Tuesday, August 31st, 2010
The new expedition to fully map and record the wreck of the Titanic has had to repair to St. John’s, Newfoundland temporarily to avoid getting whupped by Hurricane Danielle. Inclement weather notwithstanding, the team has already captured impressive new 3DHD footage of various parts of the wreck.
Here’s the famous bow so goofily captured by James “King of the World” Cameron (in real life passengers weren’t allowed anywhere near the bow):
Amazing, isn’t it? That footage was taken at 3820 meters under the sea. The 3DHD technology takes much sharper pictures even at murky depths, and although we don’t get to see the full impact like the team members did when they got to view the complete footage with 3D glasses, the colors and definition are astonishing.
The expedition website is already packed with new footage, pictures and a Flash-based map you can click and drag around to explore the wreck and debris field. Click on everything, seriously, because it’s all fascinating.
I think my favorite may be Captain Smith’s stateroom, because you can see his bathtub through the collapsed walls. When Titanic was first discovered in 1985, the Captain’s stateroom was in fairly solid condition. Over the past 25 years, corrosion has buckled the walls and is beginning to eat away at the roof.
Biodegredation is a major concern. Colonies of microorganisms have been actively gnoshing on Titanic’s iron, producing long ribbons of digested metal called rusticles (like icicles only made out of rust). It seems very likely at this point that the different floors in the stern of the ship, the part of the wreck with the greatest bacterial activity, will sooner or later fully collapse onto each other. The iron in the stern was put under the greatest amount of stress during the sinking of the Titanic which makes it more susceptible to rusticle formation now, and all food was stored there, which experts think may have acted as lure and sustenance for microbes.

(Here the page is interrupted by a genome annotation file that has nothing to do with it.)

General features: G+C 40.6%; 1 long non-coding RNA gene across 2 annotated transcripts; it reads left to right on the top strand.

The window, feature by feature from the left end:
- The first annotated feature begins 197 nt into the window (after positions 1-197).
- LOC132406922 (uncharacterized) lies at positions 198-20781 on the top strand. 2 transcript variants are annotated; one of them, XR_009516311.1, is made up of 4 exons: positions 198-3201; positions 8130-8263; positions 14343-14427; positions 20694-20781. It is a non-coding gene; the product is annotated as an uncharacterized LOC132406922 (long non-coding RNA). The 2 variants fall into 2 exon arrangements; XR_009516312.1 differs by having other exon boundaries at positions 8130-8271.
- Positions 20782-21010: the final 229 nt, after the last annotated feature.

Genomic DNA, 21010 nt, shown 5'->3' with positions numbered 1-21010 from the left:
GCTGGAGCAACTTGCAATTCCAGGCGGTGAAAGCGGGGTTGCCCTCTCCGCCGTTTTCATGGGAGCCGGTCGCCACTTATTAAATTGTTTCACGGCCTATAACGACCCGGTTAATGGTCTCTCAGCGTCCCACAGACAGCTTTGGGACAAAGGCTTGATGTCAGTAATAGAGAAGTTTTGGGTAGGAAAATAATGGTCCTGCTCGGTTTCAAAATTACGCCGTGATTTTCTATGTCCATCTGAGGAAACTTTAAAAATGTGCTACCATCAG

That’s what makes this project so important. We’ll not only have a detail-rich big picture of Titanic’s current condition, but we’ll have a greater understanding of the wreck’s long-term prospects.
RMS Titanic’s Facebook page is another rich source of pictures and minute-to-minute information about the project.